Pole who helped save Jews donates items to museum
WARSAW, Poland (AP) — A former Polish foreign minister who helped save Jews from the Holocaust on Wednesday donated World War II documents and distinctions he received from Israel to a Jewish history museum opening in Warsaw.
The Museum of the History of Polish Jews said 91-year-old Wladyslaw Bartoszewski donated items including: fake wartime documents of Dr. Leon Feiner, a Jewish resistance leader; a ring made in the Lodz Ghetto in 1942; wartime media reports about the Warsaw Ghetto uprising; his own medal honoring him as one of the Righteous Among the Nations, a title given to non-Jews who risked their lives to save Jews during the Holocaust; and an Israeli honorary citizenship document.
Like many other non-Jewish Poles, Bartoszewski himself was imprisoned at the German Nazi death camp of Auschwitz — from 1940-41. He was among the very few freed, and later co-founded the clandestine Zegota organization, which gave Jews fake documents and placed them with Polish families.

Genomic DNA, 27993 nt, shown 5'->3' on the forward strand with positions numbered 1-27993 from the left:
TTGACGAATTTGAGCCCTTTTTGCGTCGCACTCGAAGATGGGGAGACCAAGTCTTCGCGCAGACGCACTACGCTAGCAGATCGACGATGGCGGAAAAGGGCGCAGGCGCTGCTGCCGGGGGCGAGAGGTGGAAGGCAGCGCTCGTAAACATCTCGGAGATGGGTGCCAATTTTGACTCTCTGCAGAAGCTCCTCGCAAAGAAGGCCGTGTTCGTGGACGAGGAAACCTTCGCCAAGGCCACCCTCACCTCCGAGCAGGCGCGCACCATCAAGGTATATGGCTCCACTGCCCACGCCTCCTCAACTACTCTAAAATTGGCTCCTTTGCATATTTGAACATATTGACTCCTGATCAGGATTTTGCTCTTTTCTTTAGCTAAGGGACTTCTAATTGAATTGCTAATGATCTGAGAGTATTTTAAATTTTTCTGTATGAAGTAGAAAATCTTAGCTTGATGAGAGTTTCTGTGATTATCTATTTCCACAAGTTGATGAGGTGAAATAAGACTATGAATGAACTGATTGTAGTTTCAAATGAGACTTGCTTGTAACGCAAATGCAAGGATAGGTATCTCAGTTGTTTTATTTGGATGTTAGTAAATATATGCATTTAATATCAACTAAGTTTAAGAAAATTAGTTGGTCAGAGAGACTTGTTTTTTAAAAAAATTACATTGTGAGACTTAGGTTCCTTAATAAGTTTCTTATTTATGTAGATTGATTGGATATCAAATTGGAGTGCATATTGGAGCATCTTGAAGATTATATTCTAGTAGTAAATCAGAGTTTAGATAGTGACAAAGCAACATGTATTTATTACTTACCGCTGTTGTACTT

After communism fell, he served twice as Poland’s foreign minister — in 1995 and 2000-2001.
The multi-media core exhibition at the museum is to open next year and will document the thousand-year-long history of Jewish life and culture in Poland. The building is already open to the visitors, serving as a cultural and educational center offering temporary exhibits, films, lectures and other activities.